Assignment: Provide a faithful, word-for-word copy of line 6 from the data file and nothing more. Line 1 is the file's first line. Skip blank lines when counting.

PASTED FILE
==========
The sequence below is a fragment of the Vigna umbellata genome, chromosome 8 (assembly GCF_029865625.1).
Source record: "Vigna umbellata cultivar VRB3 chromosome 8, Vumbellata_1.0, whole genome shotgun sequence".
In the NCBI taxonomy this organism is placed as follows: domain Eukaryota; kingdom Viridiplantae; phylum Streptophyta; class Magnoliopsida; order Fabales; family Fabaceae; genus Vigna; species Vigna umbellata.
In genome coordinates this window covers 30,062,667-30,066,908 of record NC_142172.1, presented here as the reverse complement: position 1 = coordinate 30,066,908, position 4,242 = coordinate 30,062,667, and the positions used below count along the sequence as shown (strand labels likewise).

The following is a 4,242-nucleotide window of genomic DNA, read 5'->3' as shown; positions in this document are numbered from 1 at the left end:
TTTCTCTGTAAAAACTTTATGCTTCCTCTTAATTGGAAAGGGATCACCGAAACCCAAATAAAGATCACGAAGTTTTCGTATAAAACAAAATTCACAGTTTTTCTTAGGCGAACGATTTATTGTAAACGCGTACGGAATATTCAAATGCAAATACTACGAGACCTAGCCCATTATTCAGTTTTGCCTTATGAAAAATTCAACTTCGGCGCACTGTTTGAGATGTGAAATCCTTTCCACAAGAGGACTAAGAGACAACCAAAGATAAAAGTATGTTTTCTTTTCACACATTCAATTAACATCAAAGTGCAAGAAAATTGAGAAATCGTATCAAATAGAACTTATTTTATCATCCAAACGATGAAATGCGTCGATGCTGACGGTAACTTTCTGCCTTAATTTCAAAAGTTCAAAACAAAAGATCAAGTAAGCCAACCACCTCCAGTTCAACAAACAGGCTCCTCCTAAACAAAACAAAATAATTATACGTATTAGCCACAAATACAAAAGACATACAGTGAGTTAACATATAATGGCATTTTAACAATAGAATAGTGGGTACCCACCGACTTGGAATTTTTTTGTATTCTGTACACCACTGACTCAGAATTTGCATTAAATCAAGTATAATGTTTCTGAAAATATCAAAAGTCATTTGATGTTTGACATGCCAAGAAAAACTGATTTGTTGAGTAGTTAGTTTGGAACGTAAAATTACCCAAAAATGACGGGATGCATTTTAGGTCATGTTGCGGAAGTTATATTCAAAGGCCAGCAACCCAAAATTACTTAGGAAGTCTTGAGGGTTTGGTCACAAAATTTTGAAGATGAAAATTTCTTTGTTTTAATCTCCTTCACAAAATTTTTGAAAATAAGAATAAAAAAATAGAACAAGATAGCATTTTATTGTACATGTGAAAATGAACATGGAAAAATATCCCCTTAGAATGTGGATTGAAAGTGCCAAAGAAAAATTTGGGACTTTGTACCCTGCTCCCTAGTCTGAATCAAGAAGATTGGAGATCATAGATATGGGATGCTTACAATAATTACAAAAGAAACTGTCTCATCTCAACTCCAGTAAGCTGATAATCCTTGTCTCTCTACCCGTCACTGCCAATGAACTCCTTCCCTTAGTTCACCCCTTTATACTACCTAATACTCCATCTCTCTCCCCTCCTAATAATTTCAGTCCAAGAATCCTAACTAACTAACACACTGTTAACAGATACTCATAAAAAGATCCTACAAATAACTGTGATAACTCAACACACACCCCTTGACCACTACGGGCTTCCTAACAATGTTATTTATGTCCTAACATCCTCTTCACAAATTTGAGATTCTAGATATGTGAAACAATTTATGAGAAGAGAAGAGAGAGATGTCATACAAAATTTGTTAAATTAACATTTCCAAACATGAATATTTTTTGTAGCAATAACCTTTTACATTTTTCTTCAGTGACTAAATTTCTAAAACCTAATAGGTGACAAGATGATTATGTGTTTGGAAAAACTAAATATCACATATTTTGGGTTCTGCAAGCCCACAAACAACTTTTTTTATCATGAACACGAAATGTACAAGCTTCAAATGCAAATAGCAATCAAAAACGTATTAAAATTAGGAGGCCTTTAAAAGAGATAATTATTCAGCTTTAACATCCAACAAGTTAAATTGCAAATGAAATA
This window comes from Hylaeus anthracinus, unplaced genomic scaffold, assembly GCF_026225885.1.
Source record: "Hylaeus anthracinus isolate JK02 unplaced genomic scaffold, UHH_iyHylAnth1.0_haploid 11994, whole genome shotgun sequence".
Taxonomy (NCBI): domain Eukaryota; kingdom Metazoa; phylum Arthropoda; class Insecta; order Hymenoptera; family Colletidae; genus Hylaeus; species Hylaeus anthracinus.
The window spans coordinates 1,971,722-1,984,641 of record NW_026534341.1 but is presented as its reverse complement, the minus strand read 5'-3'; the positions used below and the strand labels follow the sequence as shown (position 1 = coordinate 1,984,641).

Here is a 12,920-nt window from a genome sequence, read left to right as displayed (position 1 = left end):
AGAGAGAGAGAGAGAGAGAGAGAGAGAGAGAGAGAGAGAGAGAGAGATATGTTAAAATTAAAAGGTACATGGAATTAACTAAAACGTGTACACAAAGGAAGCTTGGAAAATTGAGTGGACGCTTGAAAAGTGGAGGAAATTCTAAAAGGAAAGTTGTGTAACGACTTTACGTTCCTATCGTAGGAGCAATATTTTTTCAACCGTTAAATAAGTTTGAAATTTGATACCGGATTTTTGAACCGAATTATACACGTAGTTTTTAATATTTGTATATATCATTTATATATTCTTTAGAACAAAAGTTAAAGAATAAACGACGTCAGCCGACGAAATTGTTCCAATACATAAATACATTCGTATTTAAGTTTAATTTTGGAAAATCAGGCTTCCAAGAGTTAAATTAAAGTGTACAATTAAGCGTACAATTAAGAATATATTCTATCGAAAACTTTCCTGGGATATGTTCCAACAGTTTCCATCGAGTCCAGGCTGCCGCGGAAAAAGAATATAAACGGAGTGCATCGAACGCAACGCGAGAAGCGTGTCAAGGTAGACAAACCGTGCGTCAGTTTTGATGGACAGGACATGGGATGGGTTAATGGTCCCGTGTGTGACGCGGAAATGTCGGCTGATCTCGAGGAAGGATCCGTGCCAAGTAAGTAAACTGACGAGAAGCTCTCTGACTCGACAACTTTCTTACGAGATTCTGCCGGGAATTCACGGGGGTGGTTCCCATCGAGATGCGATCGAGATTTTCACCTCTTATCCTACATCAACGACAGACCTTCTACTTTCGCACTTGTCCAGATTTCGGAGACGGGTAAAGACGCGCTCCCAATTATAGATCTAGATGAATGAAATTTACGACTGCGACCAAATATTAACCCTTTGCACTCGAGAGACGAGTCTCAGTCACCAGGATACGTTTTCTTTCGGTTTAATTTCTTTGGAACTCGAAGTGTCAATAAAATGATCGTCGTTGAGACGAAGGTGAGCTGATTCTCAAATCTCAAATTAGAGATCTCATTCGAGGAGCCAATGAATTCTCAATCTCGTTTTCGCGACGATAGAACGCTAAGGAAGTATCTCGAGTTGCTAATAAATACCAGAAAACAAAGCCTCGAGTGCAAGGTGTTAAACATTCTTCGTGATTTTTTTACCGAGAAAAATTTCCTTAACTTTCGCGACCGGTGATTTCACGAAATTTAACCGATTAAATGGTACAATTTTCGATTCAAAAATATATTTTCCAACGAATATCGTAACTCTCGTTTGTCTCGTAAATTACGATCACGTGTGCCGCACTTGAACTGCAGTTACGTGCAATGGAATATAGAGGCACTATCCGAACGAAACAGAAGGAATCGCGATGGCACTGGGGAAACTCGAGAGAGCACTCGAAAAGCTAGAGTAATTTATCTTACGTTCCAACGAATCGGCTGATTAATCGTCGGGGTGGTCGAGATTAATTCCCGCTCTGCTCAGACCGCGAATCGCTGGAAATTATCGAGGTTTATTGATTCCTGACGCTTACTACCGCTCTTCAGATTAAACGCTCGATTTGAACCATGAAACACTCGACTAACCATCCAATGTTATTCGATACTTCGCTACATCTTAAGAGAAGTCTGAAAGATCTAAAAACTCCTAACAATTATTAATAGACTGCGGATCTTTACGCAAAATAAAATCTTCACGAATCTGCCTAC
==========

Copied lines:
TTTCTCTGTAAAAACTTTATGCTTCCTCTTAATTGGAAAGGGATCACCGAAACCCAAATAAAGATCACGAAGTTTTCGTATAAAACAAAATTCACAGTTTTTCTTAGGCGAACGATTTATTGTAAACGCGTACGGAATATTCAAATGCAAATACTACGAGACCTAGCCCATTATTCAGTTTTGCCTTATGAAAAATTCAACTTCGGCGCACTGTTTGAGATGTGAAATCCTTTCCACAAGAGGACTAAGAGACAACCAAAGATAAAAGTATGTTTTCTTTTCACACATTCAATTAACATCAAAGTGCAAGAAAATTGAGAAATCGTATCAAATAGAACTTATTTTATCATCCAAACGATGAAATGCGTCGATGCTGACGGTAACTTTCTGCCTTAATTTCAAAAGTTCAAAACAAAAGATCAAGTAAGCCAACCACCTCCAGTTCAACAAACAGGCTCCTCCTAAACAAAACAAAATAATTATACGTATTAGCCACAAATACAAAAGACATACAGTGAGTTAACATATAATGGCATTTTAACAATAGAATAGTGGGTACCCACCGACTTGGAATTTTTTTGTATTCTGTACACCACTGACTCAGAATTTGCATTAAATCAAGTATAATGTTTCTGAAAATATCAAAAGTCATTTGATGTTTGACATGCCAAGAAAAACTGATTTGTTGAGTAGTTAGTTTGGAACGTAAAATTACCCAAAAATGACGGGATGCATTTTAGGTCATGTTGCGGAAGTTATATTCAAAGGCCAGCAACCCAAAATTACTTAGGAAGTCTTGAGGGTTTGGTCACAAAATTTTGAAGATGAAAATTTCTTTGTTTTAATCTCCTTCACAAAATTTTTGAAAATAAGAATAAAAAAATAGAACAAGATAGCATTTTATTGTACATGTGAAAATGAACATGGAAAAATATCCCCTTAGAATGTGGATTGAAAGTGCCAAAGAAAAATTTGGGACTTTGTACCCTGCTCCCTAGTCTGAATCAAGAAGATTGGAGATCATAGATATGGGATGCTTACAATAATTACAAAAGAAACTGTCTCATCTCAACTCCAGTAAGCTGATAATCCTTGTCTCTCTACCCGTCACTGCCAATGAACTCCTTCCCTTAGTTCACCCCTTTATACTACCTAATACTCCATCTCTCTCCCCTCCTAATAATTTCAGTCCAAGAATCCTAACTAACTAACACACTGTTAACAGATACTCATAAAAAGATCCTACAAATAACTGTGATAACTCAACACACACCCCTTGACCACTACGGGCTTCCTAACAATGTTATTTATGTCCTAACATCCTCTTCACAAATTTGAGATTCTAGATATGTGAAACAATTTATGAGAAGAGAAGAGAGAGATGTCATACAAAATTTGTTAAATTAACATTTCCAAACATGAATATTTTTTGTAGCAATAACCTTTTACATTTTTCTTCAGTGACTAAATTTCTAAAACCTAATAGGTGACAAGATGATTATGTGTTTGGAAAAACTAAATATCACATATTTTGGGTTCTGCAAGCCCACAAACAACTTTTTTTATCATGAACACGAAATGTACAAGCTTCAAATGCAAATAGCAATCAAAAACGTATTAAAATTAGGAGGCCTTTAAAAGAGATAATTATTCAGCTTTAACATCCAACAAGTTAAATTGCAAATGAAATA